Scott Anderson has been president and chief executive officer of North Memorial Health Care for 22 years and plans to continue leading the 449-bed hospital in Robbinsdale, Minn., well into the future.
"We have a well-controlled environment and a supportive board of trustees," said 63-year-old Anderson. "We are largely able to determine our own destiny."
Anderson's lengthy tenure reflects a growing trend among hospital CEOs: More of them are staying in their jobs. In 2002, turnover among hospitals' top executives reached its lowest level in eight years, according to the American College of Healthcare Executives' annual survey of hospital CEO turnover. The findings were first reported in the April 22 edition of Modern Healthcare's Daily Dose.
The sluggish economy is playing a key role in the turnover trend, observers said, and hospital boards also are not as trigger-happy and tend to give CEOs more time to improve performance at their hospitals.
Last year, the turnover rate for hospital CEOs was 14%, the lowest since 1994 when it also was 14%, according to the Chicago-based ACHE. The organization has been tracking CEO turnover since 1980 and uses information reported to the American Hospital Association to calculate turnover statistics. The turnover rate in 2002 was slightly higher than the all-time low rate of 13%, reported in both 1983 and 1990.
Gail Warden, retiring CEO of Henry Ford Health Systems and a board member of the National Center for Healthcare Leadership, declined to comment on the ACHE study. Marie Sinioris, executive vice president and chief operating officer of the NCHL, an organization created to nurture future leaders, also declined to comment.
Several factors affected the turnover rate in 2002, healthcare executives said.
Harder economic times and a different environment after Sept. 11, 2001, probably are keeping some executives from taking the risk of accepting new positions at different hospitals, said Thomas Dolan, the ACHE's president and CEO. "People aren't as anxious to pick up roots and move. People are harder to recruit out of positions."
The increase in construction projects at hospitals could be playing a role in lower turnover as CEOs want to remain on board to see their projects come to fruition, he said.
A bearish stock market also has put a dent in investment income for many CEOs, which makes them think twice before retiring or leaving their current positions, he said. "People are a little less risk-tolerant in making moves," Dolan said.
Many executives are hoping to regroup and rebuild their investments before leaving their positions, said Tom Giella, national practice leader of healthcare services at recruiting firm Korn/Ferry International, Chicago. Executives lost money in the stock market that "they thought they could retire on," Giella said. "Now they are thinking they may as well stay on for a few more years."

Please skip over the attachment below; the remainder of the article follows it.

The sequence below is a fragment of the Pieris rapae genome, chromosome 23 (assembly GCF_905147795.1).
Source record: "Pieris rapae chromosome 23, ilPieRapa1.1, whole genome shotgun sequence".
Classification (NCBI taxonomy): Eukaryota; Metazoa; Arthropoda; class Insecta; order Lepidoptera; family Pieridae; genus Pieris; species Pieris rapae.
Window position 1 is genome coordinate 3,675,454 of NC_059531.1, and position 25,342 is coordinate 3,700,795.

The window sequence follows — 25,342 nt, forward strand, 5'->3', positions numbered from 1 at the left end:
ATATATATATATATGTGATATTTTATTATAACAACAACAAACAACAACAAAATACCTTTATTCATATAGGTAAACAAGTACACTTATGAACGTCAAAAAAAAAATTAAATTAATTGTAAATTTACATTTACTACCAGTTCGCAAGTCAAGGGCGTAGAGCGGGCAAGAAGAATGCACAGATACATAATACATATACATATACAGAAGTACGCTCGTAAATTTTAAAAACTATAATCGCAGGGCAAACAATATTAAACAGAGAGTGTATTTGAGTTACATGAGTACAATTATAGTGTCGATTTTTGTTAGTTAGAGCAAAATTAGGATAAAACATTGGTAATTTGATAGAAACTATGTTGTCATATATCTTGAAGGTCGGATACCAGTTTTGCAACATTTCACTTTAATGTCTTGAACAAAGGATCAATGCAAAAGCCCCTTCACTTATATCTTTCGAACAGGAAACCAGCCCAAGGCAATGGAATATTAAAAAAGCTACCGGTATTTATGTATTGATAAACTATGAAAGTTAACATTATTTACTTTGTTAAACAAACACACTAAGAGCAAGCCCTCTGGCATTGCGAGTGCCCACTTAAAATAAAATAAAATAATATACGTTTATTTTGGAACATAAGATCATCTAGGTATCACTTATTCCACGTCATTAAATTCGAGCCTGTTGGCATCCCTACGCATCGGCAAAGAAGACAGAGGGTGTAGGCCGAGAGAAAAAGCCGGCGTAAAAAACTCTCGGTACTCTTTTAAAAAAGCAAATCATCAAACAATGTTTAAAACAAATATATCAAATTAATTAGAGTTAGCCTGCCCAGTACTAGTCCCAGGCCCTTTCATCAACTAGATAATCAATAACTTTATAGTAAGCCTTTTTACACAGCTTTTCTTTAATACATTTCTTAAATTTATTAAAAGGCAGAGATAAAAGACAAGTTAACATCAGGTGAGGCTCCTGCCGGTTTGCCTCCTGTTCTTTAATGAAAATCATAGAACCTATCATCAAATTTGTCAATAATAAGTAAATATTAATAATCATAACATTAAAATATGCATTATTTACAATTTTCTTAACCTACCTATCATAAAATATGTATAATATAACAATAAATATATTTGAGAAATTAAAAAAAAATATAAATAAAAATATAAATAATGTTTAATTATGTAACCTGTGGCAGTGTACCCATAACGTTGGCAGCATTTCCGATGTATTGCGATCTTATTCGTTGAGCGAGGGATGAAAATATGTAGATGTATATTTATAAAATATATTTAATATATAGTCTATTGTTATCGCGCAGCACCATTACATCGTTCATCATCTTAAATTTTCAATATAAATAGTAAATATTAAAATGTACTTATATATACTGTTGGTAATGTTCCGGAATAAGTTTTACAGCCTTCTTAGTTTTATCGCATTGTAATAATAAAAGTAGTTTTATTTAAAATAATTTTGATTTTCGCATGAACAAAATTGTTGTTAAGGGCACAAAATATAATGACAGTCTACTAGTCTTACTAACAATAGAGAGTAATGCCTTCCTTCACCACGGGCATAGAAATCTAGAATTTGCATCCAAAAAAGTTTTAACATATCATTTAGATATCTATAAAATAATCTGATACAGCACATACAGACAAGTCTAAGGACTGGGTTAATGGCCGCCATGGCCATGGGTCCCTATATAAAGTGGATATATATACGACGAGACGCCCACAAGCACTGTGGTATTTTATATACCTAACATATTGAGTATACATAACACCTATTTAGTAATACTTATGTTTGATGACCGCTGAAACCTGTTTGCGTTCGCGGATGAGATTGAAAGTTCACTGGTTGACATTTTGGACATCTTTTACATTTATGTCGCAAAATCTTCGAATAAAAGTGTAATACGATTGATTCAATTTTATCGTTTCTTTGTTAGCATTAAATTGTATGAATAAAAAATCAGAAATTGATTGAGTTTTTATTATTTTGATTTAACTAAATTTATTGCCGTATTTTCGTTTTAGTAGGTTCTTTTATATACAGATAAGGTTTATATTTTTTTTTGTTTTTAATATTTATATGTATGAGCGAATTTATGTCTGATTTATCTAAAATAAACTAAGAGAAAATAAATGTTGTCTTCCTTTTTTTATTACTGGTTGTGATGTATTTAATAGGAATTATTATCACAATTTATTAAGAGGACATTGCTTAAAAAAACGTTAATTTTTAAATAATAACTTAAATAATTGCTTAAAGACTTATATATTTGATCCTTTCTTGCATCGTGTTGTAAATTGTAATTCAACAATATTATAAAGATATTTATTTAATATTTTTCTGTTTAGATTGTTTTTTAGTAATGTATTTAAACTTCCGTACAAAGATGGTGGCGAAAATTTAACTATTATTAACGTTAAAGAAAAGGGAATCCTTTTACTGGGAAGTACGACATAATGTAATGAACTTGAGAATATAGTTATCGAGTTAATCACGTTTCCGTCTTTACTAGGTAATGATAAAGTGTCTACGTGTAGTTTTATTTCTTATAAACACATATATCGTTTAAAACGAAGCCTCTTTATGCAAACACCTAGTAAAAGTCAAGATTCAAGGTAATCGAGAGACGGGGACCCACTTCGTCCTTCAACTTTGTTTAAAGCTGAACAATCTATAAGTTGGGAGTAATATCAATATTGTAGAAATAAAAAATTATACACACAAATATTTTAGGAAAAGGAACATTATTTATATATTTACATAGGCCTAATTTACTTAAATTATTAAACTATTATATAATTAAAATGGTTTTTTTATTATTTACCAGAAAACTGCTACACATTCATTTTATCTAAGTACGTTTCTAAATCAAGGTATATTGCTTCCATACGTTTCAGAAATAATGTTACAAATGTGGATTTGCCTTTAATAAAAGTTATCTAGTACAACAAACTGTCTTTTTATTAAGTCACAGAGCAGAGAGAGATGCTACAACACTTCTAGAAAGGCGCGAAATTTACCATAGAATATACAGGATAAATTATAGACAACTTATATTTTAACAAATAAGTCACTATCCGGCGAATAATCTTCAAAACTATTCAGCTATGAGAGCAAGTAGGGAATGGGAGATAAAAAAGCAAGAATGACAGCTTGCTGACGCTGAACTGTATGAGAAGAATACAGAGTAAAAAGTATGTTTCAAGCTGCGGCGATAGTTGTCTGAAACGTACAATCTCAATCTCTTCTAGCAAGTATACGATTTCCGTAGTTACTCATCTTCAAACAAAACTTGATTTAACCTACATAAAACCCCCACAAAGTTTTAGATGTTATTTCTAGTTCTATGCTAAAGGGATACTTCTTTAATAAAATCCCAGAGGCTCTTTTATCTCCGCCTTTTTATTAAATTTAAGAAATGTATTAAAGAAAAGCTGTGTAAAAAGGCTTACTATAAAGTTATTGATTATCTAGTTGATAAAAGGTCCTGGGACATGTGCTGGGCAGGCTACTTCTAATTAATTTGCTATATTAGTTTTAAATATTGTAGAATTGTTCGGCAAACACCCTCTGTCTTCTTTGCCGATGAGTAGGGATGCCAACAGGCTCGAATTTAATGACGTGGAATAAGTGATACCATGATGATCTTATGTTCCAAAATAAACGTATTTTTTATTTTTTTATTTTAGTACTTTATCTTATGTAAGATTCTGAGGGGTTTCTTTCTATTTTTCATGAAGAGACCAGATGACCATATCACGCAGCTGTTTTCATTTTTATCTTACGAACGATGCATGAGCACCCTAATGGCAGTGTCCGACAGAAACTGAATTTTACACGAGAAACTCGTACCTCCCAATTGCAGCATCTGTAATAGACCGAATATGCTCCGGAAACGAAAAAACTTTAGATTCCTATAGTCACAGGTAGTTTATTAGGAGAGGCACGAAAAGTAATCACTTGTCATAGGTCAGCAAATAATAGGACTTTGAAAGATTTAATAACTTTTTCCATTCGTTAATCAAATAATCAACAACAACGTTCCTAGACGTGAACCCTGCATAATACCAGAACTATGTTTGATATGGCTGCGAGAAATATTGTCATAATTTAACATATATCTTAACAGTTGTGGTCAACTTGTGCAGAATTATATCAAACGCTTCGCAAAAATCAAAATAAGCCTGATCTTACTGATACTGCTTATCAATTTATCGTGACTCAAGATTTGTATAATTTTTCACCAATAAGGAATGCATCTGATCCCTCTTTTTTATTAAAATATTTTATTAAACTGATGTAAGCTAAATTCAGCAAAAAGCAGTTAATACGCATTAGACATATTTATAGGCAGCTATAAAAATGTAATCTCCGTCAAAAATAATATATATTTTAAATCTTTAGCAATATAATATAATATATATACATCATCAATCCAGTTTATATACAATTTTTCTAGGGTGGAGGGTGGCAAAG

The merger effect
The state of the CEO position has changed from the mid- to late 1990s, when a flurry of hospital mergers and acquisitions prompted many executives to switch jobs, Giella said. Hospital mergers also resulted in terminations of executives, which was reflected in higher rates of turnover.
In 1996 and 1997, the CEO turnover rate was 16% before peaking in 1999 at 18%, according to the ACHE. "There was an urge to merge in the late '90s," Giella said. "There were a lot of anxieties and people thought they would be out of a job," so executives aggressively searched for new positions.
CEOs also might be getting a break from their boards of trustees regarding performance issues, Dolan said. Trustees are less likely to push for changes after a year of poor financial performance.
"Trustees are understanding," Dolan said. "You can't blame the CEO every time something goes wrong at the hospital. A lot of things are out of the CEO's control, especially reimbursement."
Anderson, who reports to a 16-member board, said his relationship with the board has been made easier with the financial success of his hospital. The hospital reported net income of $21.3 million on $416 million of revenue in 2002, and $13 million in net income on $371 million of revenue in the previous year.
"The relationship the CEO has with the board is key," Anderson said. "I have carefully crafted the relationship here. They all have understood the difference between governance in trusteeship and operations and management."
Loren Taylor, North Memorial Health Care's board chairman, said the board feels confident in Anderson's leadership because he is open with board members and provides access to financial information.
"The hospital is performing well in almost any measure, which makes it easy from a governance standpoint," Taylor said. "We are not facing any financial pressures. That relieves a lot of pressure from the board."